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Life Health > Running Your Business

4 Spring Check-in Conversation Starters With Clients

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What You Need to Know

  • Your clients have just paid, or officially put off paying, their income taxes.
  • They might be interested in hearing about Secure 2.0.
  • They must hear about the end of 2025.

It’s springtime: the feeling of a fresh start.

Many clients have already filed their personal income taxes for 2023 and have completed forms they can show you. Others may have filed for extensions or have business-related filing deadlines later in the year.

Though most of us don’t get excited about preparing and filing our taxes, it can be a good time to review a client’s financial strategy.

1. Secure 2.0 Act: Key 2024 Provisions

There are many provisions in the Secure 2.0 Act, but let’s focus on a couple that may broadly apply to the client population, effective this year.

The ability to roll over any unused 529 money into a Roth IRA: This money must be moved directly from the 529 to the Roth IRA.

The 529 beneficiary must have compensation, and the 529 account must have been maintained for 15 years or longer.

The rollover amount is subject to the annual IRA contribution limit, less regular traditional or Roth IRA contributions.

In addition, there is a maximum lifetime transfer to the beneficiary of $35,000.

Relaxation of the 72(t) rules: This new rule allows partial rollovers or transfers from a 72(t) account to be made. As long as the total required minimum distribution payments are being made, it won’t create a modification.

2. Tax Cuts and Jobs Act: Sunrise, Sunset

The sunsetting of the Tax Cuts and Jobs Act at the end of 2025 could increase the tax liability for some of your clients.

While we don’t know if some or all of the TCJA will be extended after 2025, it may be appropriate to discuss what the potential expiration could mean to your clients’ strategy.

Every client is unique, and needs will vary. But, as you talk with your clients about possible effects, here are some topics that may be of interest:

Tax-gain harvesting: Tax-gain harvesting is when you sell out of non-qualified assets that are producing capital gains and move the money to assets or investment vehicles that could be more tax-efficient.

While the client will experience a taxable event, this allows the client to reposition non-qualified assets into tax-efficient financial vehicles.

If your client believes tax rates will increase, paying the taxes now rather than in the future could be helpful.

A partial or complete Roth conversion: If the client believes tax rates are going up, the client may want to take steps to avoid dealing with future RMDs or the taxes on other types of future withdrawals.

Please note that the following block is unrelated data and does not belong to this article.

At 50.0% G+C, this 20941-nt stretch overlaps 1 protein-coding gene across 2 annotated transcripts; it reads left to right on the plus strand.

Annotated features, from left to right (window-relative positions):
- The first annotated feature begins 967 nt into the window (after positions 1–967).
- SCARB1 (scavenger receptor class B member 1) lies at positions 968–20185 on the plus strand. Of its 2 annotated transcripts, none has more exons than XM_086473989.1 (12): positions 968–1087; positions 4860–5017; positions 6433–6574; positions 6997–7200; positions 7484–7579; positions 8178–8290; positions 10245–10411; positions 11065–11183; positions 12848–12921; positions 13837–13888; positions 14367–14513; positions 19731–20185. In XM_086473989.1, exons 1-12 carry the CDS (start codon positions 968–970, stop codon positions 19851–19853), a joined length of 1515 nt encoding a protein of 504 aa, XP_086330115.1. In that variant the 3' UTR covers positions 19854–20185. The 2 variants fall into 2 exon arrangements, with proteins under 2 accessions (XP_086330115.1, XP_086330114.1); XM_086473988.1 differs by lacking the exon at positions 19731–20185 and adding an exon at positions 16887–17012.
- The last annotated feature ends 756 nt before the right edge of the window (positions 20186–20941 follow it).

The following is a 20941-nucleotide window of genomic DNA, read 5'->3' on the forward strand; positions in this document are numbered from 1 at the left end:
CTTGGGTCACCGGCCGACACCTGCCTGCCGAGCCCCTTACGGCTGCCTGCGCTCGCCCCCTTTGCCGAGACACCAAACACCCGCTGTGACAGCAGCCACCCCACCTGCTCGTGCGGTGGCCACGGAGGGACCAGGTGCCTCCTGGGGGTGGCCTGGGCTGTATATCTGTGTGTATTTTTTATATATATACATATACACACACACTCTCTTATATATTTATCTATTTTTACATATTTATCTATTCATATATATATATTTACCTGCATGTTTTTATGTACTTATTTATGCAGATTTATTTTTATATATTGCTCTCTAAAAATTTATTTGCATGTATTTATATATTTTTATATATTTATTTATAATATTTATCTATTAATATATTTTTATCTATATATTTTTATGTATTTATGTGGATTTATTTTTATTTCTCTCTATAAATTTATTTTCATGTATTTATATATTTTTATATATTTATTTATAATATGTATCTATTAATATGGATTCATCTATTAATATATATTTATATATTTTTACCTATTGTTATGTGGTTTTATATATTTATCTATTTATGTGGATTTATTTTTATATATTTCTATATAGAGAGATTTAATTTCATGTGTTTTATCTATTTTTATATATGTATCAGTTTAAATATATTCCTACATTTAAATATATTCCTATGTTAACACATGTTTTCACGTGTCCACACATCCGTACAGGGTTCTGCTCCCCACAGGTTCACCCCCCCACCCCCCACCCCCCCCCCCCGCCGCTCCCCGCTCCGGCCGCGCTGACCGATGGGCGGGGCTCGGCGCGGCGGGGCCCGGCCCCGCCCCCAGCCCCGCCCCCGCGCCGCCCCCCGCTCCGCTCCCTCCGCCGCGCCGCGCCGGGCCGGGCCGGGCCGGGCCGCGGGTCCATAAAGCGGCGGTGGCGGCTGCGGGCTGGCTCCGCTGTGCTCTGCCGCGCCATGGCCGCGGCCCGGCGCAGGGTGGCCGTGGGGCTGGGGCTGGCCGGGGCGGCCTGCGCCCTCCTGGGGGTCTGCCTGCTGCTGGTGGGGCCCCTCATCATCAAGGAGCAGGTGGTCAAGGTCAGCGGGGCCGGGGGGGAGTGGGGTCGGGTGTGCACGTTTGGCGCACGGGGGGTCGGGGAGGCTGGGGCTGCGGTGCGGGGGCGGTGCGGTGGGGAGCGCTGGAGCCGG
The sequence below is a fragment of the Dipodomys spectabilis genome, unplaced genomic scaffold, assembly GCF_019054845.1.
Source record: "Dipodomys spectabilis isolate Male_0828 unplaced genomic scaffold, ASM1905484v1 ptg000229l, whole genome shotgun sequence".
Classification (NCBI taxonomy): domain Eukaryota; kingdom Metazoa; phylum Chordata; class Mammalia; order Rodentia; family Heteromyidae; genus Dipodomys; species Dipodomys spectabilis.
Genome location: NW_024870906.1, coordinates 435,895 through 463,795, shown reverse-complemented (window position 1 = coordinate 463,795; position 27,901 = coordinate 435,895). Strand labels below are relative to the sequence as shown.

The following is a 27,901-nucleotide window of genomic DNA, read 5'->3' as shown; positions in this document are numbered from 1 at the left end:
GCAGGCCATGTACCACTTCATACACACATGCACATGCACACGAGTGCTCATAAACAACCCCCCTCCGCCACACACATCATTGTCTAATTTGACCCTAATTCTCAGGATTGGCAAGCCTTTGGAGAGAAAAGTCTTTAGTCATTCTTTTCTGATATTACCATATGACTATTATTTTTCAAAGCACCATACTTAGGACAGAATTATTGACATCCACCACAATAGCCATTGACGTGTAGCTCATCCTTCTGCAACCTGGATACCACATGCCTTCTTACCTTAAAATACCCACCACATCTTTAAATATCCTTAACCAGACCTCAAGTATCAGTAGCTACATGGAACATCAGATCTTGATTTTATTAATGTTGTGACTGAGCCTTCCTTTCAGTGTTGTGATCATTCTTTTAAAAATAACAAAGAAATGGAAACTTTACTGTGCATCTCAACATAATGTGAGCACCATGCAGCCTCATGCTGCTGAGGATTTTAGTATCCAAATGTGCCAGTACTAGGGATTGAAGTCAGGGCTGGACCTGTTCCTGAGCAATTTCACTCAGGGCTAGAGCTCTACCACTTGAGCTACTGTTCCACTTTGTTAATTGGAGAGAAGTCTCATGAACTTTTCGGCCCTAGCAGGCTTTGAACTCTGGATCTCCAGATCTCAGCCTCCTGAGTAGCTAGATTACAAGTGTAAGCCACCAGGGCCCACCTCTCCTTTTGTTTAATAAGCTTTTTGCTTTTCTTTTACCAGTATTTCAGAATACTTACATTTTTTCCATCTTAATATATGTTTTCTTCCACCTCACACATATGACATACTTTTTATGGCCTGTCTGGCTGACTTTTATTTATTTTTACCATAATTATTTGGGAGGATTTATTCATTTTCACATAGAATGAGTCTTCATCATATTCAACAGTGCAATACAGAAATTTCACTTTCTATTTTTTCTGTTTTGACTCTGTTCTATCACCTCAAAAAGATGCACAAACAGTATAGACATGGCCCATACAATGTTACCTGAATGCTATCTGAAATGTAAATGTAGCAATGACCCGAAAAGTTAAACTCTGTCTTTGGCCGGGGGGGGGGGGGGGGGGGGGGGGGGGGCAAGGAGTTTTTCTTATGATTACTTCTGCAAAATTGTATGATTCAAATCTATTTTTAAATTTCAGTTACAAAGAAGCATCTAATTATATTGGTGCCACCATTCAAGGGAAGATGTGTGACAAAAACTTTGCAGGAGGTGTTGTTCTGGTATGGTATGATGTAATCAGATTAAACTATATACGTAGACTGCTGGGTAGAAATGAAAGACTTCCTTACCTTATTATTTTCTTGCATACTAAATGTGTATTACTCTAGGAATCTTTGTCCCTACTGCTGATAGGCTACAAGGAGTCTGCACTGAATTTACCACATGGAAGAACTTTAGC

3. The Presidential Elections

With the noise surrounding the upcoming 2024 elections, clients may be concerned about what election outcomes could mean for their financial strategies.

However, according to a Capital Group analysis of over 90 years of investment data across 23 election cycles:

  • No matter which party won the presidential election, U.S. stocks have trended up.
  • Primary season tends to be more volatile for the markets, but it’s generally short-lived.
  • Markets have typically returned to an upward trajectory once the primary elections end.

Additionally, the 2024 election results could affect the fate of the Tax Cuts and Jobs Act.

If the elections end with a split government or one party having a narrow majority in the House or the Senate, it may be difficult for any comprehensive legislation to pass.

Even if one of the parties wins a decisive victory, it’s always important to look at how other pieces of legislation have fared when they were close to sunsetting.

In 2009, the Bush tax cuts were kept mainly intact by a Democrat majority, except for a few provisions affecting high-income Americans.

A Republican majority in 2017 left most of the Affordable Care Act in place, except for a few provisions.

Of course, it’s important to remember that these are just two examples. Past events don’t predict future results.

4. More Tax Rule Changes

Toward the end of last year, the IRS announced inflation adjustments for 2024.

For example, the adjustments to the tax thresholds could mean some clients will stay in a lower tax bracket.

The IRS provides these inflation adjustments to help minimize “bracket creep” for individual taxpayers.

Additionally, the IRS increased contribution limits for some retirement accounts.

Reviewing these changes with your clients can help them adjust their thinking throughout the year.

Creating a Conversation Plan

As you meet with clients over the next few months, talking about the Secure 2.0 Act and the Tax Cuts and Jobs Act can help them think about additional opportunities to create a more tax-efficient long-term financial plan.

Tyler De Haan. Credit: SammonsTyler De Haan is director of advanced sales at Sammons Institutional Group.




Credit: Adobe Stock


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